September 1, 2010

Thank You, Sen.Murkowski for Your Service to the Last Frontier and the Nation. AnchorageDaily News (8.31) reports, "Alaska Sen. Lisa Murkowski on Tuesday nightconceded the Republican primary election to Joe Miller, the tea party backedchallenger who maintained his Election Day lead after thousands of additionalabsentee and other ballots were counted through the day. Miller said Murkowskicalled him early this evening to say she was conceding. "I thanked her forthe hard-fought contest and wished her the best and asked for unity,"Miller said in a telephone interview from his hometown of Fairbanks. Millersaid he thinks Murkowski will end up supporting him in the general election."I’m going to give her some time and we’re going to talk more about itlater," he said. Miller said he’s going to meet with close friends andfamily Tuesday night. "Then we’ll probably head back to the office and dosome more campaign work a little bit later tonight," Miller said onTuesday. Miller will now face Democrat Scott McAdams, the mayor of Sitka, inthe November general election."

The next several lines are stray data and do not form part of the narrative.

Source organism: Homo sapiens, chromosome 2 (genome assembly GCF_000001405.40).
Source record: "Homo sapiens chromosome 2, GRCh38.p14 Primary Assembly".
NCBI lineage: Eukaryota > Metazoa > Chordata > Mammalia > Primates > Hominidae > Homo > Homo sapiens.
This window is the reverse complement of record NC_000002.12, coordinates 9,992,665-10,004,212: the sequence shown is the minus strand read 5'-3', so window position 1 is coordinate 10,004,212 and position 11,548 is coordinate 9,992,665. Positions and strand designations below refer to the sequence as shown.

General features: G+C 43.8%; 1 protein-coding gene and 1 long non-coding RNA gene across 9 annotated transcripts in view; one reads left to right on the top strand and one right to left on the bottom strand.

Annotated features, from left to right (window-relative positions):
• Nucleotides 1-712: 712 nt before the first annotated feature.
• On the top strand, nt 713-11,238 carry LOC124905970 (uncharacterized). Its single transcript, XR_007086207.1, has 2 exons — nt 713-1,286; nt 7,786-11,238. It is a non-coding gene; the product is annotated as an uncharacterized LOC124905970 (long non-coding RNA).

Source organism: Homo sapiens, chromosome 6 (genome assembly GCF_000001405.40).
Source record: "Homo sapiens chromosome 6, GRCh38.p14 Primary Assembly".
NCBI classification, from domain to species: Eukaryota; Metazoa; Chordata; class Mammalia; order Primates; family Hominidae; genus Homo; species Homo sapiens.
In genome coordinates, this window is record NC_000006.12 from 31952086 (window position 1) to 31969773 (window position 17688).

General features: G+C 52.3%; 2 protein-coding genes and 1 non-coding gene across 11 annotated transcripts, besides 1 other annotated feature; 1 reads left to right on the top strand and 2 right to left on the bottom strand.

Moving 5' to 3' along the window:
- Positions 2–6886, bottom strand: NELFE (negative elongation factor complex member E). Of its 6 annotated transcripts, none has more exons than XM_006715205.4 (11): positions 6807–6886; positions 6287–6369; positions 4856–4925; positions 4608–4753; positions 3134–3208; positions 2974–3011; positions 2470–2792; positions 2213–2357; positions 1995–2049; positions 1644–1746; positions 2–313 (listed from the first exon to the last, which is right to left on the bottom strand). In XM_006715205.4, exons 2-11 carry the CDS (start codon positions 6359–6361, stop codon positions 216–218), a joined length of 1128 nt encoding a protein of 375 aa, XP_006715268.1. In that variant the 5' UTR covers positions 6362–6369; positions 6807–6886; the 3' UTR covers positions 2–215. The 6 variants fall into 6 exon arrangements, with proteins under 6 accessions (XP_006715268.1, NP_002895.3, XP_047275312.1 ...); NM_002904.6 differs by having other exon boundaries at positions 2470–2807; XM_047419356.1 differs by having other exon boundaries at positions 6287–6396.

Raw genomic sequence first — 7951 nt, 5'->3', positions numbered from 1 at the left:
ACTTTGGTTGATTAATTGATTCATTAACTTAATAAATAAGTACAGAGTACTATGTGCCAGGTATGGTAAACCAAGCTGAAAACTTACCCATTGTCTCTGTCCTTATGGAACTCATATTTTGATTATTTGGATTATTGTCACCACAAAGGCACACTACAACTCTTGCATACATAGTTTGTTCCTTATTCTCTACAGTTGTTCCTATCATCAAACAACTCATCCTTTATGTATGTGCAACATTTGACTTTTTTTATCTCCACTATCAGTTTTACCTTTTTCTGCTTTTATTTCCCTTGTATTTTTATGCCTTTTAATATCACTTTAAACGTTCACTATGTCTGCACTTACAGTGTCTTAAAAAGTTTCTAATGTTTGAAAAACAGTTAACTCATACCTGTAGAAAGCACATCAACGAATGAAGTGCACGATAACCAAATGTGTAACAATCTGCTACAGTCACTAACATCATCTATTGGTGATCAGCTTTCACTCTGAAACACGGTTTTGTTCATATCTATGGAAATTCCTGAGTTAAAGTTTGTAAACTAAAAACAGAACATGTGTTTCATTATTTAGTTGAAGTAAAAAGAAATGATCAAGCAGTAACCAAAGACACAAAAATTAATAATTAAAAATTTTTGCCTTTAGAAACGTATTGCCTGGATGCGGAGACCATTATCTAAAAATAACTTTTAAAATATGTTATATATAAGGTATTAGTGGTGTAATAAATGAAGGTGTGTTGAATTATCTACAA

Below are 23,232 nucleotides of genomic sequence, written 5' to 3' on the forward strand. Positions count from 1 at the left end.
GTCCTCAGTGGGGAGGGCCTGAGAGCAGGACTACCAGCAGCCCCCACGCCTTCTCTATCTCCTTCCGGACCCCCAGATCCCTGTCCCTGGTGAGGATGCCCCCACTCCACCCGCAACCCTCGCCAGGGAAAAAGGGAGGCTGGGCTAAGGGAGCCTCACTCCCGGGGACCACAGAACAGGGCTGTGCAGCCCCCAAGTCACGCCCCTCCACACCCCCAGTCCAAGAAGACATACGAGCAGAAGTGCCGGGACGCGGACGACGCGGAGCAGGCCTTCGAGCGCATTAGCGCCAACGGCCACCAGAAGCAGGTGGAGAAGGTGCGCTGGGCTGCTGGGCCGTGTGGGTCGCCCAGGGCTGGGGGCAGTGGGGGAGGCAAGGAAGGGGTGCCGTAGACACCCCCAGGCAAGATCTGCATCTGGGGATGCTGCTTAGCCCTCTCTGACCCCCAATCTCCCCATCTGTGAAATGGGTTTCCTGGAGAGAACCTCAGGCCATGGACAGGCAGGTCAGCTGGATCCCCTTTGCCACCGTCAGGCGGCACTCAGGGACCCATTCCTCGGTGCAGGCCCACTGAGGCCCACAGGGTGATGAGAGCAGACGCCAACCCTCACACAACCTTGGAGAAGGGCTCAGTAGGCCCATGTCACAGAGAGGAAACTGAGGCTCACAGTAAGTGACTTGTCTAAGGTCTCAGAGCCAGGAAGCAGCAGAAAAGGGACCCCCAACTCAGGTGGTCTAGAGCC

Hey NYT, Lookingfor Good-Paying, Family Sustaining Jobs? Look no Further Than Pennsylvania, andThank the Marcellus Shale and Hydraulic Fracturing; or Does That Not Count? NYTimes (8.31) reports, "With the country focused on job growth and withunemployment continuing to hover above 9 percent, comparatively littleattention has been paid to the quality of the jobs being created and what thatmight say about the opportunities available to workers when the recessionfinally settles. There are reasons for concern, however, even in the earlystages of a tentative recovery that now appears to be barely wheezing along.For years, long before the recession began, job growth had become increasinglypolarized in this country. High-paid occupations that require significantamounts of education and training grew rapidly alongside low-wage, service-typejobs that do not, according to David Autor, a labor economist at theMassachusetts Institute of Technology. The growth of these low-wage jobs beganin the 1980s, accelerated in the 1990s and began to really take off in the2000s. Losing out in the shuffle, Dr. Autor said, were jobs that he describedas "middle-skill, middle-wage" – entry-level white-collar positions, likeoffice and administrative support work, and certain blue-collar jobs, likeassembly line workers and machine operators."